The COVID-19 pandemic has exposed the need to improve paid leave for Migrant workers and to make our EI system more responsive and generous for those in precarious work positions. This is particularly apparent considering that Migrant workers are required by law to pay into EI, having this deducted automatically from their paychecks. Therefore, it only makes logical sense that they can access this benefit without difficulty. The time to act is now, and these changes must be made.

At the provincial level the reinstatement of paid sick days is crucial for all workers. Workers must also be provided proper rest periods and breaks and other protections that are enshrined under provincial employment standard provisions. As it stands, a report by the Canadian Centre for Policy Alternatives,
“COVID-19 and the Canadian Workforce” established that Only 38% of sick leave and 23% of family responsibility leave in Canada is paid. Discouragingly, workers in certain industries more heavily exposed  to infection are the least likely to be able to work from home and the least likely to have their leave paid
for by an employer. Accommodation and food services, retail, and a broad category including janitors, temporary workers, tour operators and travel agencies, fall into this category, with only 19%, 37% and 32% of leave paid for respectively. This is further proof that temporary workers face increased  barriers.

There are currently two umbrella programs in which temporary labour migration streams are grouped under: the Temporary Foreign Worker Program (TFWP) and the International Mobility Program (IMP). Data provided from the IRCC, Temporary Residents, from 31 July 2019 show that in 2018 there was
84,116 permit holders in the TFW Program and 254,520 permit holders in the International Mobility Program. In total, that is over 338,600 people working under temporary work conditions as of 2018. That means over 338,600 people will disproportionately suffer if the government does not act now.

For weeks, New Democrats have been calling on the government to make sure no on falls through the cracks in this pressing time. As demonstrated, TFWs are a particularly vulnerable group during this time. Canada’s Chief Public Health Officer, Dr. Theresa Tam, has publicly stated the window to contain the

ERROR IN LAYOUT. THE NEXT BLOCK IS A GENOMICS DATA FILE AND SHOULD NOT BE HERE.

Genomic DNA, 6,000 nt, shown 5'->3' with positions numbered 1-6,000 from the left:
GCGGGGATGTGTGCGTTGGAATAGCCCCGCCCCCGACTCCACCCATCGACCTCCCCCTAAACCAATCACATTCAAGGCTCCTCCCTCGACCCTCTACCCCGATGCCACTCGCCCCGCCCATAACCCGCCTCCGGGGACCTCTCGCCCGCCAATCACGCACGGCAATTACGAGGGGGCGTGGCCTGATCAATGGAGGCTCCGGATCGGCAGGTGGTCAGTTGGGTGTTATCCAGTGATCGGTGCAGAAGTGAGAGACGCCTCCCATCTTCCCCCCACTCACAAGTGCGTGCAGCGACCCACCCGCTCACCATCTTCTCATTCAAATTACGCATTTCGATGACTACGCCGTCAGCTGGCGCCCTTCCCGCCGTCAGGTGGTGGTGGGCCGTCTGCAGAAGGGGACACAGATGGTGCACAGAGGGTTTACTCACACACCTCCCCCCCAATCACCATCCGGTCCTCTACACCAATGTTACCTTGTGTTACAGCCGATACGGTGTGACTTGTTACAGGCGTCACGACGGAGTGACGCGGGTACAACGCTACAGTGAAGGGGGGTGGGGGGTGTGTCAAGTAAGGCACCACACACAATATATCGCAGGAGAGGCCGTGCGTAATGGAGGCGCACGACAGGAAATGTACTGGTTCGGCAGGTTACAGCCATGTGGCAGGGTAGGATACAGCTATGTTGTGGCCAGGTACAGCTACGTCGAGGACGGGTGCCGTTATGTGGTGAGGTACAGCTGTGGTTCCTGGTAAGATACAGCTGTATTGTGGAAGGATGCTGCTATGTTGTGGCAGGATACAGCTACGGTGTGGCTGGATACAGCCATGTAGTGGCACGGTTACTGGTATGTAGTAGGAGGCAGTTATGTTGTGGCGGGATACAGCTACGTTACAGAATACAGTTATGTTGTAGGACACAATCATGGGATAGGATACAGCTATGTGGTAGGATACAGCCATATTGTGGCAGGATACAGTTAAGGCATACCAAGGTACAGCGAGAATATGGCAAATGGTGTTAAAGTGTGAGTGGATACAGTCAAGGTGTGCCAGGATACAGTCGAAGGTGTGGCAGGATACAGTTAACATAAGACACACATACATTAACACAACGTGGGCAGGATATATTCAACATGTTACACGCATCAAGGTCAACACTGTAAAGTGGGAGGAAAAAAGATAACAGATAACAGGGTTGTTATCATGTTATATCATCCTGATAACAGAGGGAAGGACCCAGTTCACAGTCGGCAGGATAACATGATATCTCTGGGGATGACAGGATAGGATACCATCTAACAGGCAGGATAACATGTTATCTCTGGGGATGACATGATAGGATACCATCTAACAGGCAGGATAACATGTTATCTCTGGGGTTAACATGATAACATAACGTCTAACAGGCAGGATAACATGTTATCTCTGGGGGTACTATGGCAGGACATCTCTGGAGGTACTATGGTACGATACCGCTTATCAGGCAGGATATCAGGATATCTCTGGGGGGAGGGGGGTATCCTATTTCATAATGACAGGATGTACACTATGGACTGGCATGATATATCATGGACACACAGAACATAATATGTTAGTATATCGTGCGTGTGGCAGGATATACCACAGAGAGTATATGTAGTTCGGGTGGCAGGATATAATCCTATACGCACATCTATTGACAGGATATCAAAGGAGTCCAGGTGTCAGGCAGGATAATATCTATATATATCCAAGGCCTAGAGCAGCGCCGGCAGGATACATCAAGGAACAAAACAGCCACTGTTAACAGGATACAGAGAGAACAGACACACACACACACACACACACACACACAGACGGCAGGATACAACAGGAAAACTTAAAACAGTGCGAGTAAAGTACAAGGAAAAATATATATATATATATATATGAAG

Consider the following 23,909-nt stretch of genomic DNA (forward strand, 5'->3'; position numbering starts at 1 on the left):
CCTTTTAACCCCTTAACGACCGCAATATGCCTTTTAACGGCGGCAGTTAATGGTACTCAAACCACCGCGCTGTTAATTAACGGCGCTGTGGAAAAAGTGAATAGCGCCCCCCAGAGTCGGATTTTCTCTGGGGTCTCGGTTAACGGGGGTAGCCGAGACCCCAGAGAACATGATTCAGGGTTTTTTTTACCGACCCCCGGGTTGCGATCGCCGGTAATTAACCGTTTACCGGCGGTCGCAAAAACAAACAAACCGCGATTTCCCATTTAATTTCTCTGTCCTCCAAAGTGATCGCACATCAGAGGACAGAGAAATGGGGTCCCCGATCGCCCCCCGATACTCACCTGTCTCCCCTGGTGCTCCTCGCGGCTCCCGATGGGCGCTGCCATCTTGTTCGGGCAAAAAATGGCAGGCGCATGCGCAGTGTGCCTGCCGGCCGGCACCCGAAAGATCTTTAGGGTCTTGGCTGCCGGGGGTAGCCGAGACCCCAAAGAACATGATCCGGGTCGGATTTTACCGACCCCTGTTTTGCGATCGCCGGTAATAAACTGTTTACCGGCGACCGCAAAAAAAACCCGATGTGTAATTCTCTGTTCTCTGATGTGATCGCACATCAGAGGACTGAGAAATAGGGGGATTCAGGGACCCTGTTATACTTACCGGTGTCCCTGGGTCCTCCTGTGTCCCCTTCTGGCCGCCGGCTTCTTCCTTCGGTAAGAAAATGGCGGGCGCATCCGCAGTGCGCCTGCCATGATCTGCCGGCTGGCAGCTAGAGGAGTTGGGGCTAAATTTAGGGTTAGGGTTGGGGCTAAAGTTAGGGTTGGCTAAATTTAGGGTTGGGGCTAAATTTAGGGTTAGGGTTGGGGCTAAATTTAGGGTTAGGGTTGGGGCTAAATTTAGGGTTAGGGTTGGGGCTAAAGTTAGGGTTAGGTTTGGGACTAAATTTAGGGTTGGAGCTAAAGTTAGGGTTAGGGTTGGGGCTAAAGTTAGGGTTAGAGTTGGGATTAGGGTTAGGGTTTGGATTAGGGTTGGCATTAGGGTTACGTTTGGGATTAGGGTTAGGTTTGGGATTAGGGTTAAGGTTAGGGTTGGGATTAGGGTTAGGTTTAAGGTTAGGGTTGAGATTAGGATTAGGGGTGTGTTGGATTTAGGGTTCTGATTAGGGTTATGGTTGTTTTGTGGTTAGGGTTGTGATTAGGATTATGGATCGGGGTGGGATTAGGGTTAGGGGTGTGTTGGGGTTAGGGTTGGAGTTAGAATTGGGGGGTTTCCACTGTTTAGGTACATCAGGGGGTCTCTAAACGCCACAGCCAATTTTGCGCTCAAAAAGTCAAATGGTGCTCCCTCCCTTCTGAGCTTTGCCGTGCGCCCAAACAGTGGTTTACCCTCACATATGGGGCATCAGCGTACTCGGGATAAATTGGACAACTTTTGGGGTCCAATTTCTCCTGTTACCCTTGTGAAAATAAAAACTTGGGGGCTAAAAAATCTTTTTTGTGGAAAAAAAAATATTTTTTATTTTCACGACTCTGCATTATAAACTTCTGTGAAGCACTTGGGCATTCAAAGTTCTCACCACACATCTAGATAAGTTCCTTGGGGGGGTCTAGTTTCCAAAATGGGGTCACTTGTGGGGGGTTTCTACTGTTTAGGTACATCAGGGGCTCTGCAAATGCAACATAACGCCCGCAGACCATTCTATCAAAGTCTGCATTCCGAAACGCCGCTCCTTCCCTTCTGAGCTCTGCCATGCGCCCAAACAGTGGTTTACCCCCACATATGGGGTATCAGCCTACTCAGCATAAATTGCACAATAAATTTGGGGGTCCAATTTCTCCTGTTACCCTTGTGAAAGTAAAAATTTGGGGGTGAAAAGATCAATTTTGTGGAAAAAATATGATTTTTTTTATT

spread of COVID-19 is closing rapidly. Therefore, we request that the Government takes urgent action to immediately implement increased access to healthcare services, and appropriate EI benefits so that TFWs will not disproportionately suffer, and that this is communicated effectively to these groups.

This is a time where unity is needed more now than ever. To echo the words of Dr. Michael Ryan, the Executive Director of the World Health Organization, “We cannot forget Migrants, we cannot forget undocumented workers…the only way to beat coronavirus is to leave no one behind…we need to avoid exclusions as we are all in this together.”

I am are sure you can recognize the urgency of this situation and would appreciate it if you or your office would please respond to these inquiries as soon as possible.

I look forward to your prompt response to this urgent matter.

Jenny Kwan
Member of Parliament for Vancouver East

Cc: The Hon. Jean-Yves Duclos (Vice-Chair)
The Hon. Navdeep Singh Bains
The Hon. William Sterling Blair
The Hon. Patricia Hajdu
The Hon. Mélanie Joly
The Hon. William Francis Morneau
The Hon. Carla Qualtrough
The Honourable Kirsty Duncan